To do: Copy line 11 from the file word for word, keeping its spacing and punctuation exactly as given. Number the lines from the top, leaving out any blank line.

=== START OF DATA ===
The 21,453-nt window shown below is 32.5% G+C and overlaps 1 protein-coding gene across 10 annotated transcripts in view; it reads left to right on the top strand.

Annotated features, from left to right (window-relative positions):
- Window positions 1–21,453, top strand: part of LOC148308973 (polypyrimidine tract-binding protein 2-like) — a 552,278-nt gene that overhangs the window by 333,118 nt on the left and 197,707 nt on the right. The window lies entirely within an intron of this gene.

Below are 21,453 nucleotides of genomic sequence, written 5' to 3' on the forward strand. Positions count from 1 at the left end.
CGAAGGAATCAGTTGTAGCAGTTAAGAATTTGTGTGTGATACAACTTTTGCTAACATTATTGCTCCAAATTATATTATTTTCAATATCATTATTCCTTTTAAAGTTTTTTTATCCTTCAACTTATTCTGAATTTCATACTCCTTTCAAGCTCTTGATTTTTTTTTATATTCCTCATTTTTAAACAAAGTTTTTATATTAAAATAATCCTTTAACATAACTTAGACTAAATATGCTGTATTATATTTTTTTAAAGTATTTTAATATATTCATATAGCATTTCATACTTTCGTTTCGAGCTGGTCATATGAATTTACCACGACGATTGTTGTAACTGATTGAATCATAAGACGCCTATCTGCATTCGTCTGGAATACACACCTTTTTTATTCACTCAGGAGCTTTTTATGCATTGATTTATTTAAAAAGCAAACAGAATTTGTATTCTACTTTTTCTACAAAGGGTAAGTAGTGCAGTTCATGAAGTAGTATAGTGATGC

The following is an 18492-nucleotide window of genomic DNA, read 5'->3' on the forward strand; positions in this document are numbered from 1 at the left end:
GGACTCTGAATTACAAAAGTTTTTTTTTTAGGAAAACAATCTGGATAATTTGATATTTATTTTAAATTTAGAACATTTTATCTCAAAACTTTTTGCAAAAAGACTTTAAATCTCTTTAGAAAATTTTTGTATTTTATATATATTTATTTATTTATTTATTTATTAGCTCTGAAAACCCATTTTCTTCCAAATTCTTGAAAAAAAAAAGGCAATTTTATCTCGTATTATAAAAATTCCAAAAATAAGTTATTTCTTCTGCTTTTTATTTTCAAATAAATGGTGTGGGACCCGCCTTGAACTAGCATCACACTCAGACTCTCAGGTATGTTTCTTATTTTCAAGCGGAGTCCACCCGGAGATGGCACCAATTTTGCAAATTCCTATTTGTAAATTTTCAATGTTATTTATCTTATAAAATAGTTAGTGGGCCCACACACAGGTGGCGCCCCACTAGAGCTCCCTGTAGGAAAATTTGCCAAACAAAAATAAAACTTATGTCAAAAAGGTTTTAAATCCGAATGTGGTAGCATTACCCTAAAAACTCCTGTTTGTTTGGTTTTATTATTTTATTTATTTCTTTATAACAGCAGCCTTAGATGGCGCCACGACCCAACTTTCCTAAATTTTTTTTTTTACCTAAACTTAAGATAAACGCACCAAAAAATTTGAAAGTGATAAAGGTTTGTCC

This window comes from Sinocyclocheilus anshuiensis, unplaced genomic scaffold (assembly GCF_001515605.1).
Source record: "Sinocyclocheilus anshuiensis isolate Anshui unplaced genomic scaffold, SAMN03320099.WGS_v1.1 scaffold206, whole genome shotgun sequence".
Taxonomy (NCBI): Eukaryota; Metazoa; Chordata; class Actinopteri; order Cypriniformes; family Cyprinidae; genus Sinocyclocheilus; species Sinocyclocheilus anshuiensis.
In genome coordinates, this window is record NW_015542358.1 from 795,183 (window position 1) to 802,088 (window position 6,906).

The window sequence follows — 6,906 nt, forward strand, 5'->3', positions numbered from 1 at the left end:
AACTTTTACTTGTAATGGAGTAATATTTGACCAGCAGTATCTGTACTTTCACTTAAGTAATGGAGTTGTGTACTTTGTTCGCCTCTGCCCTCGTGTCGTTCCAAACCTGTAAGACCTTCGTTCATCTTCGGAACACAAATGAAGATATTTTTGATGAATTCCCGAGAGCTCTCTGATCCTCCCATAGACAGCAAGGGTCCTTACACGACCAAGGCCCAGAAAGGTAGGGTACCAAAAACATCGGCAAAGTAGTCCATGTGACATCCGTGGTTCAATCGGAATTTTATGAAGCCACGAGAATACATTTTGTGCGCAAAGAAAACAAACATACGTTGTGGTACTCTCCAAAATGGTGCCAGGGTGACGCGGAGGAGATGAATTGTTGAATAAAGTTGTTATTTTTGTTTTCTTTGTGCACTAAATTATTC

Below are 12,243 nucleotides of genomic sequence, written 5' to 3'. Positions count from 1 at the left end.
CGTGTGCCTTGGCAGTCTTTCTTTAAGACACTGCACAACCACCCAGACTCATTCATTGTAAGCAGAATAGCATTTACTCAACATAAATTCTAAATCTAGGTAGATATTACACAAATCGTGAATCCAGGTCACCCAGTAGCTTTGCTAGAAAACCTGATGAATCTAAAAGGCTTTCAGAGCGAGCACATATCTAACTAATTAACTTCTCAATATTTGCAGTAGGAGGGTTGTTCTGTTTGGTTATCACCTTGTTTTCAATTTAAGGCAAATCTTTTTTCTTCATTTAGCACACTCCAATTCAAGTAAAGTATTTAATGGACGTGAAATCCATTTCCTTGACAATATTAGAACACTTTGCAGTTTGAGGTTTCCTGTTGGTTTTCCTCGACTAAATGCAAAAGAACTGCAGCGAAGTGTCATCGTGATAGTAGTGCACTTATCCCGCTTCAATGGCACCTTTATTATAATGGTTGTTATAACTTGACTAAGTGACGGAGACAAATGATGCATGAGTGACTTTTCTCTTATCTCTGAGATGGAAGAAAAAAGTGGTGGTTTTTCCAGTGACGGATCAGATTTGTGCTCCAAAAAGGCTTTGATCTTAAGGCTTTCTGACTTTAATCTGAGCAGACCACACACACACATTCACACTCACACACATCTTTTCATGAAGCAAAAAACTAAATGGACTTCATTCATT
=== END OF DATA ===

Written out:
In genome coordinates, this window is record NW_015542358.1 from 795,183 (window position 1) to 802,088 (window position 6,906).